Watch this video on how to manage the winch handle. Admittedly – maybe I was a bit grumpy that day!
Lines and Knots
Sailboats seem to be awash in “ropes,” which are properly called lines by sailors. These lines come in a wide range of materials from some that stretch easily (nylon) to others that are less elastic.
Selecting lines is not simply a matter of what color or thickness you like; these lines serve specific purposes calling for unique characteristics.
Here is a partial list of common lines and their functions.
- Halyards—Used to raise and lower sails
- Sheets—Used to control the set of the sail
- Furling lines—Used to furl main and head sails
Some lines might pass through various blocks (pulleys) and adjusting devices, like travelers, and some may end up being controlled by winches. Lines that are subject to abrasion should regularly be inspected and replaced if it appears they have been compromised.
Contrary to many a crusty sailor, there are, however, at least three ropes on a boat. This piece of trivia can be used to win libations at the local marina bars.
- The Bell Rope: The small rope attached to the ball on a bell.
- The Bolt Rope: The sewn-in rope at the leading edge of a sail to hold it in its track.
- The Bucket Rope: About 6 ft (2m) long attached to a bucket used for deck washdown.
Caution: After you are underway, use of the bucket rope may require the use of a Man Overboard throw line.
The art of using lines (rope) to perform many sailing tasks often requires tying knots. Many of these knots are clever indeed and have a long rich history. Sheet bend knots dating back to 7,000 BC have been found in Finnish fishing nets.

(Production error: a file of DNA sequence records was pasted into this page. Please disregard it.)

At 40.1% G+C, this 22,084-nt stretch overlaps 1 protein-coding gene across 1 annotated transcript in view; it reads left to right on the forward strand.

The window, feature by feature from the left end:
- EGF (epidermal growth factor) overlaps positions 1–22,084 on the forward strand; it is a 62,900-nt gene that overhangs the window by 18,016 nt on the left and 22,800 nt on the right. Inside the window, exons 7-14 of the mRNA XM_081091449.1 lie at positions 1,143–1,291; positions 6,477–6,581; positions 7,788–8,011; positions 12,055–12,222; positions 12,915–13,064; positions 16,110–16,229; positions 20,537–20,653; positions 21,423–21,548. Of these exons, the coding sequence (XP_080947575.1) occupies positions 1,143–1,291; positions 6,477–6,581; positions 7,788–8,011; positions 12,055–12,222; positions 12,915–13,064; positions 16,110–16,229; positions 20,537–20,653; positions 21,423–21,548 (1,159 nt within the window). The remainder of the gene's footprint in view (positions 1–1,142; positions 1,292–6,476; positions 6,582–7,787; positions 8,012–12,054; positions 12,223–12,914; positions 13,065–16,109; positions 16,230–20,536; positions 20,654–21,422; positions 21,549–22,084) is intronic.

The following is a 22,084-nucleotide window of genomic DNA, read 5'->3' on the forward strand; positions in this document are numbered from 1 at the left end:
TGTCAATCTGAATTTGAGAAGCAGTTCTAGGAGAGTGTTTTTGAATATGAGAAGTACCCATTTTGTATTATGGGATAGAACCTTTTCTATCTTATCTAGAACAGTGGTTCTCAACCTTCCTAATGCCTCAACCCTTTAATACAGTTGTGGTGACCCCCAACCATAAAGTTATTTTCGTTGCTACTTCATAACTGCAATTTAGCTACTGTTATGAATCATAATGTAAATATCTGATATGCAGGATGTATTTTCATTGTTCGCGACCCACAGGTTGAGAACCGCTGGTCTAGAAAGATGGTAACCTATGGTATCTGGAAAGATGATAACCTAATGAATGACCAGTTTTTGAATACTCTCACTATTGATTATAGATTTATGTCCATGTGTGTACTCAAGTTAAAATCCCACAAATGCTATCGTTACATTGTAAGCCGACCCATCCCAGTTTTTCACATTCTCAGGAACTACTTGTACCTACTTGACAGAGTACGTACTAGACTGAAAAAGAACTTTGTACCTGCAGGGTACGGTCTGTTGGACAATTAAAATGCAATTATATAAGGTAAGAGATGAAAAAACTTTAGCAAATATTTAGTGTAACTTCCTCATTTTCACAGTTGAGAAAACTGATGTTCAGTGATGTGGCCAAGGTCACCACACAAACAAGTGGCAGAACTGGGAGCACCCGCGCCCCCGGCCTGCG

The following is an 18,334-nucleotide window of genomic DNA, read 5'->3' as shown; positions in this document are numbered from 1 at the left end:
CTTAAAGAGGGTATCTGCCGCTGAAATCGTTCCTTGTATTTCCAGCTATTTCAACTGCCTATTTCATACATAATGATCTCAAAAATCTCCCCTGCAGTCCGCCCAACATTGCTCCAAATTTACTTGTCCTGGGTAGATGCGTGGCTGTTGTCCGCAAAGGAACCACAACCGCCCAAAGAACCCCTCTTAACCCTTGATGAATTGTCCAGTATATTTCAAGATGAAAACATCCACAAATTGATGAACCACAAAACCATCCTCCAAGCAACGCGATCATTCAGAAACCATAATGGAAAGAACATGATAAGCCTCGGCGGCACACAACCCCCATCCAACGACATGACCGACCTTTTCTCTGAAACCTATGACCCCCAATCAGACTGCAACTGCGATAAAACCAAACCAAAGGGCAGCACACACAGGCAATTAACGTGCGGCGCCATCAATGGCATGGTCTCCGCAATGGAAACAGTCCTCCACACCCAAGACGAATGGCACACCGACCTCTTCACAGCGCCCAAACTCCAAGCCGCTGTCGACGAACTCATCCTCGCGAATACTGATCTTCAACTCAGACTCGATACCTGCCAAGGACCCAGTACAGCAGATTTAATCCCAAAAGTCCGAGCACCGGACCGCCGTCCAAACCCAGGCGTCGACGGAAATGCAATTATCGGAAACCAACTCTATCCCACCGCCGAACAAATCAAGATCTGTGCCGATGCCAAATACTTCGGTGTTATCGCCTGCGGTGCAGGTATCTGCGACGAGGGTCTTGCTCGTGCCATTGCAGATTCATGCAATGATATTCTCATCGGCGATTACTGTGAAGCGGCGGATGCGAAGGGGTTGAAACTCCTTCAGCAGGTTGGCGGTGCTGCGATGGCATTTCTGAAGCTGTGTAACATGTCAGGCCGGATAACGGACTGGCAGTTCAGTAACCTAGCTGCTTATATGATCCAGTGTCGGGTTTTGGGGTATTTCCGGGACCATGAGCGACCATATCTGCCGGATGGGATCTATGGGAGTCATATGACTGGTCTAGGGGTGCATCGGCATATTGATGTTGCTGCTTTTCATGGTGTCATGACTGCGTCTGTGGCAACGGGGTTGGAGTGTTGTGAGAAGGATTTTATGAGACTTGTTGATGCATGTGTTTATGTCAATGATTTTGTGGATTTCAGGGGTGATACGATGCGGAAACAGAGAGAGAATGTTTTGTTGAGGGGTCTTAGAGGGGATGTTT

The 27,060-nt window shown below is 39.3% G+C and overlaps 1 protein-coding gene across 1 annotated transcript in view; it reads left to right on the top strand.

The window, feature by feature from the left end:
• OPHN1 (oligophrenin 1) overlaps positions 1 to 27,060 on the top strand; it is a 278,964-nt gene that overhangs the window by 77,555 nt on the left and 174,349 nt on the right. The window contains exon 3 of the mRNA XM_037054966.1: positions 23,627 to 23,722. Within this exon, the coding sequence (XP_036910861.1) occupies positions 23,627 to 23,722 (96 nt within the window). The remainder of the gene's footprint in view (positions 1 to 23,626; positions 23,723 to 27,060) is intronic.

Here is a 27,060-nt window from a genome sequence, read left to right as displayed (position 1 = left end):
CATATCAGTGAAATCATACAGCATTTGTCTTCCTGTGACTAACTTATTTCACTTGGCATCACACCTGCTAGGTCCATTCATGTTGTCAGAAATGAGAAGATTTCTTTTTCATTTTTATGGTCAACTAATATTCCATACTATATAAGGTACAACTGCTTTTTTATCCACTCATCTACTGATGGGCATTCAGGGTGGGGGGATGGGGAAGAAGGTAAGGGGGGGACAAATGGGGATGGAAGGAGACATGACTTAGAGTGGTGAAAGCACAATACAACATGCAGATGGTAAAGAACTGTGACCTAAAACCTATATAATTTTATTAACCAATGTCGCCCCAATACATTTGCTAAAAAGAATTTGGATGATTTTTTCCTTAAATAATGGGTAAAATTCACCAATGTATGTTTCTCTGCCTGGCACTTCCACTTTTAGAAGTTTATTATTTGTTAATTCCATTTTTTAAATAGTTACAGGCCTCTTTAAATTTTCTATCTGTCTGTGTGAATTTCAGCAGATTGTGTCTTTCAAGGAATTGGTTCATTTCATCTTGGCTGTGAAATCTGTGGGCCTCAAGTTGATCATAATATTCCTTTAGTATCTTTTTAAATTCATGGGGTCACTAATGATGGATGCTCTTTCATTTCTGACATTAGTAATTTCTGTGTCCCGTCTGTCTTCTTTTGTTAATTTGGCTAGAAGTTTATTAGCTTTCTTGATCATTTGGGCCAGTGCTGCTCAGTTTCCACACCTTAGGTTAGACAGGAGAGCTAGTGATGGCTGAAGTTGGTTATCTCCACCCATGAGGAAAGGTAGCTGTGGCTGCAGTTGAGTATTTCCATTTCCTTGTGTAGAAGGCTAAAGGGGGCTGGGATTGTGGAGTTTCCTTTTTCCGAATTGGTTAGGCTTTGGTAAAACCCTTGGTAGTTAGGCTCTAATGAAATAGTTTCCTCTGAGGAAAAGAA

Learning to tie knots is both fun and challenging. The bowline, which is a loop that will not close, is well known, but many other knots are equally important; e.g. the half hitches, sheet bend, splices, and figure eight. Some knots tend to be purely decorative, while others may be essential for survival.
The website Animated Knots is by far the best source reference for learning to tie knots. The knots are shown in an animated format so you can easily learn the progression. They also have iPhone, iPad, and Android apps that you can use to take with you on a sailing trip and make challenges for the kids (adult kids too).
Below are the knots you need to at least know. By clicking on the image you will be taken to the animated knots-specific knot page.
A bowline is typically used to tie the jib sheets to the clew of the jib sail.
Reef or Square Knot
The reef knot also known as the square knot is mainly used when reefing the sail. This knot is not very secure and it can easily slip undone.
Round Turn and Two-Half Hitches
A round turn and 2 half hitches is typically used to tie to a pylon.
A rolling hitch is used when you need a knot that won’t slip when pulled at an angle. This knot is ideal for taking strain off another rope.
The clove hitch is quick to tie and easy to adjust; it is ideal for securing fenders (and horses).
The cleat hitch is used to make fast to a cleat
The figure eight knot is easy to tie and stops the rope from escaping through a jammer, block, or pad eye. It is also very easy to undo when needed.
You can learn more in the Skipper Course....
Knowledge and theory for longer distances and overnight sailing in diverse conditions. The Skipper Course is a comprehensive sailing course for beginner to intermediate sailors wanting to learn how to sail larger sailboats 26ft to 56ft. Or upgrade to the Skipper Course Bundle to also master maneuvering under power and docking!